Marijuana use is on the rise across the country, particularly in states like California that have recently made recreational cannabis, THC products, and marijuana edibles completely legal.
If you or someone you live with keeps edibles around, you should know what to pay attention to in case your pet finds the stash. Here’s what to do immediately after your pet eats an edible.
0 – 30 Minutes In: Assess the Situation
Understanding exactly what your pet ate is a critical first step in understanding how serious the situation might become. In addition to the worrying physiological effects of THC itself, the additives and even the wrapping on edibles can be cause for concern. In particular, products containing artificial sweetener xylitol can be very harmful to pets, as can products made with chocolate or any number of spices. It’s the wrapping of many edible products that can really cause trouble. Cellophane or foil wrapping can become lodged in your pet’s intestinal tract, leading to blockage and even necessitating surgery.
If the wrapping and/or ingredients in an edible aren’t anything to panic over, it’s important to consider the chemical composition of the psychoactive ingredients. Edibles generally contain THC, which is the psychoactive component in cannabis that produces a “high.” If your pet has eaten a product known to contain THC, contact your veterinarian immediately. Some edibles only or primarily contain CBD, which isn’t necessarily known to be harmful to pets. If you’re not sure what the edible contained, call your vet and watch for the signs of THC toxicity, which generally take about 60-90 minutes to develop.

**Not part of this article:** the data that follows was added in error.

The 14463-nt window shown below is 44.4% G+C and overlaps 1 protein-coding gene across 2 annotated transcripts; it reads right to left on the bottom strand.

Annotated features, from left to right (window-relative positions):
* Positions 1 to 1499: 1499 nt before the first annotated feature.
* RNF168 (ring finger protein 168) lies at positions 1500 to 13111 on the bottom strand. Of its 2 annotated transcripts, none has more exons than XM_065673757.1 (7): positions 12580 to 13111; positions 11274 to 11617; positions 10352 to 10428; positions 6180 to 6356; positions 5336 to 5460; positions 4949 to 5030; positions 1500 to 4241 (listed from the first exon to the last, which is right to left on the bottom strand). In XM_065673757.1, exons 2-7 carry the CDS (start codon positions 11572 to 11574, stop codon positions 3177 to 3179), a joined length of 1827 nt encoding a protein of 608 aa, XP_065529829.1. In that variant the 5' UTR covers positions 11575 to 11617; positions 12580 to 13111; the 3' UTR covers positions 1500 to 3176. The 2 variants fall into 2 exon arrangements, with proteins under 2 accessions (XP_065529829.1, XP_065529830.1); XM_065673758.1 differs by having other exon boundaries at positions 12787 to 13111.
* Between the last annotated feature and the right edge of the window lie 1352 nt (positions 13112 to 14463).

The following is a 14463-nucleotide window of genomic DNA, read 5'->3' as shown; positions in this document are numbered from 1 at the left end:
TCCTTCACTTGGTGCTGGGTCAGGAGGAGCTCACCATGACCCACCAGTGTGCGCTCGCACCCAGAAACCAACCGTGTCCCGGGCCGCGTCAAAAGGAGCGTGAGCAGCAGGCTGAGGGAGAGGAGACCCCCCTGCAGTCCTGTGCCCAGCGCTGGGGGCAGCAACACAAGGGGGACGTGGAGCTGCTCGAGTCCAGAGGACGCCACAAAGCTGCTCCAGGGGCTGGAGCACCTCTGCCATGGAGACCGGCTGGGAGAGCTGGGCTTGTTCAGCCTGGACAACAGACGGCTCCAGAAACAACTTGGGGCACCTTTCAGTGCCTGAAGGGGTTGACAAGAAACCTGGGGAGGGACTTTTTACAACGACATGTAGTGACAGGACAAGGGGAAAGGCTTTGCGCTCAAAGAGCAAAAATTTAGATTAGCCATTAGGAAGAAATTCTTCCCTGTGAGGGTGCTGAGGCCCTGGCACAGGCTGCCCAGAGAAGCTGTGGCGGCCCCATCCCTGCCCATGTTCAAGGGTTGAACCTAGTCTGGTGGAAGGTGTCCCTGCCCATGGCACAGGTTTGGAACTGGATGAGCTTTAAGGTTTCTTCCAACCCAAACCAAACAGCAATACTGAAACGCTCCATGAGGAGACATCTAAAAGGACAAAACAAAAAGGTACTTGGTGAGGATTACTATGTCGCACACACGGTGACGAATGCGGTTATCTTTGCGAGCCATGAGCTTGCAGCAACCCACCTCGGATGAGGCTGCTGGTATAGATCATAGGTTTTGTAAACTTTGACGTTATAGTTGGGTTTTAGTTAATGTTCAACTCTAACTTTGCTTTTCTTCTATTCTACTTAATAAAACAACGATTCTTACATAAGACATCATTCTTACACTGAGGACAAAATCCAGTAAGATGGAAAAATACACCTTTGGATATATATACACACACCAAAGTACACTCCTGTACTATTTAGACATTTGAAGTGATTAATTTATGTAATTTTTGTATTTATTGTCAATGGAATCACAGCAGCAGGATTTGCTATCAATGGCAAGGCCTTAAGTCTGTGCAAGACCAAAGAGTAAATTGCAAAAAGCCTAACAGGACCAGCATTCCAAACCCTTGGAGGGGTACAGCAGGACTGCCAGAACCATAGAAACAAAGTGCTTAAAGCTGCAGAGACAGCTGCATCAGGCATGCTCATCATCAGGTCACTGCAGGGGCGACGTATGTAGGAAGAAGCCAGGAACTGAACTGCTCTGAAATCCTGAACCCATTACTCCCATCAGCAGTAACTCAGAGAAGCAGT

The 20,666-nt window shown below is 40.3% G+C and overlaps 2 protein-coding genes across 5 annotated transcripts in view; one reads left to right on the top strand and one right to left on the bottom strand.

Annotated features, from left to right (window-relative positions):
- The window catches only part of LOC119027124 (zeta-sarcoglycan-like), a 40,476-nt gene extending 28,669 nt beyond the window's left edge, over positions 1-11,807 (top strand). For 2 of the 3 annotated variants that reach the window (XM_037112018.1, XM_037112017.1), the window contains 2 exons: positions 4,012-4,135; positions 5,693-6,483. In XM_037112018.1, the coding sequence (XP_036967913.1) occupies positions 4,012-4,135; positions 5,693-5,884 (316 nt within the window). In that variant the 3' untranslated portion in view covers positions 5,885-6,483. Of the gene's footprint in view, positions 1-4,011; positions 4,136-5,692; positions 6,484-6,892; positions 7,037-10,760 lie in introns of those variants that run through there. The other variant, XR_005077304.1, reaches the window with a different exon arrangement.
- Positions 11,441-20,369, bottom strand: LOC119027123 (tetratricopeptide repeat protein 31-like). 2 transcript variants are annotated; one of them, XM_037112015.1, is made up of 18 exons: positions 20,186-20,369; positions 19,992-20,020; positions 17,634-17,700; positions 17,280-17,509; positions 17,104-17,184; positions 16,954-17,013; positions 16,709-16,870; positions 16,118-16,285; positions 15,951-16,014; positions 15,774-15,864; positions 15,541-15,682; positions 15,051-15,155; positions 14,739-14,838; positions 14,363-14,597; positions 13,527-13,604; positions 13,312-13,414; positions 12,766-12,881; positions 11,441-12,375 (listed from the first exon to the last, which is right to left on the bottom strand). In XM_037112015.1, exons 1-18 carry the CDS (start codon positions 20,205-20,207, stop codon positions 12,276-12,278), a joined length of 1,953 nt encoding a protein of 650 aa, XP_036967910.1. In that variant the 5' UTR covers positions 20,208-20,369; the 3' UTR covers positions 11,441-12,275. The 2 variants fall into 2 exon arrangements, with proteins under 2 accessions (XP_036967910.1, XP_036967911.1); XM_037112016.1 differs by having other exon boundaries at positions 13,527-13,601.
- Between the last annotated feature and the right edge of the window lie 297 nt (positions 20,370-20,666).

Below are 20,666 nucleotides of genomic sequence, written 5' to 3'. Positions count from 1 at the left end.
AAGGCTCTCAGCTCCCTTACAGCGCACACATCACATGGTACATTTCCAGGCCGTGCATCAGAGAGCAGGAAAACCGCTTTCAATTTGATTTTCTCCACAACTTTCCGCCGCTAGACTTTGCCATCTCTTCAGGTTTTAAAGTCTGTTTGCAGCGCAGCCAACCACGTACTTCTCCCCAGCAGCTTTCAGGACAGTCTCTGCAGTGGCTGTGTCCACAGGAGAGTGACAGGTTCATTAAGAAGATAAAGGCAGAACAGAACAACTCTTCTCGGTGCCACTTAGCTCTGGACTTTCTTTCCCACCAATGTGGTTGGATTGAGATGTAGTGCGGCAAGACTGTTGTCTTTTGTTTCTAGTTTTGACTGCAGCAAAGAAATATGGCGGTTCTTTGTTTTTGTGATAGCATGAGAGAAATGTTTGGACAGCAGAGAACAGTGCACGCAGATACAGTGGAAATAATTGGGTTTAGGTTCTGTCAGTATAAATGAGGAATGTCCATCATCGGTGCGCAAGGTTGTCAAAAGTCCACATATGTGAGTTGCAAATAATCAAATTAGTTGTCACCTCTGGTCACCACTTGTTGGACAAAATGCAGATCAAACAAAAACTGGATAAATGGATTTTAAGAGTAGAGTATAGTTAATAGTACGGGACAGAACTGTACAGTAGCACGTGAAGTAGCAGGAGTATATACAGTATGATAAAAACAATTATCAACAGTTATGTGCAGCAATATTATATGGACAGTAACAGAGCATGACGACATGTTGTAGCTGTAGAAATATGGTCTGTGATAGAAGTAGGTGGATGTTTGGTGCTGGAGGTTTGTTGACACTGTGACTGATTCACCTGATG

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30 Minutes – 1 Hour In: Monitor for Toxicity
Even if your pet ate an edible that did contain THC, the amount may have been small enough not to produce any effects, depending on the size of your pet. Two gummy edibles are going to affect a cat much more strongly than they would a St. Bernard. That said, there are a few tell-tale signs of marijuana toxicity you need to watch out for in the minutes after your pet consumes the edible(s):
- Dilated pupils
- Low blood pressure
The most concerning symptom is vomiting because of the potential for aspiration. If your pet becomes disoriented or has difficulty repositioning his body, he’s more likely to aspirate his own vomit and choke. Vomiting after eating an edible means you should take your pet to the closest emergency clinic immediately. If your pet shows any of the other symptoms, call your vet and ask whether or not to bring your pet in. If it’s after hours, use your best judgment on whether or not to head to the ER, but always err on the side of caution.
1 Hour – 2 Hours In: Take the Vet’s Advice
If your pet is showing any signs of toxicity, you should have by now already contacted your normal veterinarian (or the closest emergency clinic if your vet isn’t available.) Follow their advice on how to keep your pet comfortable…and when you should bring your pet in.
Remember that even if it seems like your pet isn’t in physical distress, he’s probably really uncomfortable if THC has reached his system. Being confused or disoriented can be really upsetting for a pet, especially if he doesn’t understand why. The best thing you can do is try to keep your pet calm. Soothe him with rubs and plenty of attention, and be sure to keep an eye on him for any late-emerging symptoms.
Your best bet for avoiding edible ingestion? Keep your edibles completely out of reach of your pet. Don’t leave them in cabinets or drawers that are accessible, and definitely don’t store them near the other food in your home.